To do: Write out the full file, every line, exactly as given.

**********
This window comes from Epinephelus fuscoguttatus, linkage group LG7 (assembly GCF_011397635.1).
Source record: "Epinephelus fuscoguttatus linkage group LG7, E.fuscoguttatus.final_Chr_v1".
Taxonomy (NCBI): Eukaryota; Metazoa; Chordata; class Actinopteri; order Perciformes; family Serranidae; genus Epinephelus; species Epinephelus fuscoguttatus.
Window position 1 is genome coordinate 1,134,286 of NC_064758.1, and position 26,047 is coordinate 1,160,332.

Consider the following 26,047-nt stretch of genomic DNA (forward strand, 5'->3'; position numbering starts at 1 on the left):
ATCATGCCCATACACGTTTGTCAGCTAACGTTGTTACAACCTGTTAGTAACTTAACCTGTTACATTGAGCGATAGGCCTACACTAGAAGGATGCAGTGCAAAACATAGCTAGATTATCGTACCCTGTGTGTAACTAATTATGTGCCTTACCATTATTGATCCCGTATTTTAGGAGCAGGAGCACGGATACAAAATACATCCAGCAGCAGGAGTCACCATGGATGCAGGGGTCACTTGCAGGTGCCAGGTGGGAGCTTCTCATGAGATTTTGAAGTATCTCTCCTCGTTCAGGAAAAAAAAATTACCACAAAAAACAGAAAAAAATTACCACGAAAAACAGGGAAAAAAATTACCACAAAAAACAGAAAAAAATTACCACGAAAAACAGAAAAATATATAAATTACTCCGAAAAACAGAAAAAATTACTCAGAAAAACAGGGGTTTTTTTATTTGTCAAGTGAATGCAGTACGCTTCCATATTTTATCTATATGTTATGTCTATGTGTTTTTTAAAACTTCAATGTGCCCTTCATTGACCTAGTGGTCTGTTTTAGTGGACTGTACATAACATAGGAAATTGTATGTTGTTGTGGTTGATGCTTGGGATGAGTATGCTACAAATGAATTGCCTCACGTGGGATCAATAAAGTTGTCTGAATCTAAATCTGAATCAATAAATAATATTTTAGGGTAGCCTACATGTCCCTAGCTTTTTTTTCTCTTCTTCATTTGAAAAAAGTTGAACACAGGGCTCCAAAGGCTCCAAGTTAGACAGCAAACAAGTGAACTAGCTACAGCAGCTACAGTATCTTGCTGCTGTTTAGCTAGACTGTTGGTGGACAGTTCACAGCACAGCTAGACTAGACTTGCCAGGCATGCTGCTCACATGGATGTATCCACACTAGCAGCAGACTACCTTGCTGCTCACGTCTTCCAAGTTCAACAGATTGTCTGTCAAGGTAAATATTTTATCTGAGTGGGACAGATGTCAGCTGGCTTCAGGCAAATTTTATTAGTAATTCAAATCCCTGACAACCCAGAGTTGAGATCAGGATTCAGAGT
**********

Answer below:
This window comes from Epinephelus fuscoguttatus, linkage group LG7 (assembly GCF_011397635.1).
Source record: "Epinephelus fuscoguttatus linkage group LG7, E.fuscoguttatus.final_Chr_v1".
Taxonomy (NCBI): Eukaryota; Metazoa; Chordata; class Actinopteri; order Perciformes; family Serranidae; genus Epinephelus; species Epinephelus fuscoguttatus.
Window position 1 is genome coordinate 1,134,286 of NC_064758.1, and position 26,047 is coordinate 1,160,332.

Consider the following 26,047-nt stretch of genomic DNA (forward strand, 5'->3'; position numbering starts at 1 on the left):
ATCATGCCCATACACGTTTGTCAGCTAACGTTGTTACAACCTGTTAGTAACTTAACCTGTTACATTGAGCGATAGGCCTACACTAGAAGGATGCAGTGCAAAACATAGCTAGATTATCGTACCCTGTGTGTAACTAATTATGTGCCTTACCATTATTGATCCCGTATTTTAGGAGCAGGAGCACGGATACAAAATACATCCAGCAGCAGGAGTCACCATGGATGCAGGGGTCACTTGCAGGTGCCAGGTGGGAGCTTCTCATGAGATTTTGAAGTATCTCTCCTCGTTCAGGAAAAAAAAATTACCACAAAAAACAGAAAAAAATTACCACGAAAAACAGGGAAAAAAATTACCACAAAAAACAGAAAAAAATTACCACGAAAAACAGAAAAATATATAAATTACTCCGAAAAACAGAAAAAATTACTCAGAAAAACAGGGGTTTTTTTATTTGTCAAGTGAATGCAGTACGCTTCCATATTTTATCTATATGTTATGTCTATGTGTTTTTTAAAACTTCAATGTGCCCTTCATTGACCTAGTGGTCTGTTTTAGTGGACTGTACATAACATAGGAAATTGTATGTTGTTGTGGTTGATGCTTGGGATGAGTATGCTACAAATGAATTGCCTCACGTGGGATCAATAAAGTTGTCTGAATCTAAATCTGAATCAATAAATAATATTTTAGGGTAGCCTACATGTCCCTAGCTTTTTTTTCTCTTCTTCATTTGAAAAAAGTTGAACACAGGGCTCCAAAGGCTCCAAGTTAGACAGCAAACAAGTGAACTAGCTACAGCAGCTACAGTATCTTGCTGCTGTTTAGCTAGACTGTTGGTGGACAGTTCACAGCACAGCTAGACTAGACTTGCCAGGCATGCTGCTCACATGGATGTATCCACACTAGCAGCAGACTACCTTGCTGCTCACGTCTTCCAAGTTCAACAGATTGTCTGTCAAGGTAAATATTTTATCTGAGTGGGACAGATGTCAGCTGGCTTCAGGCAAATTTTATTAGTAATTCAAATCCCTGACAACCCAGAGTTGAGATCAGGATTCAGAGT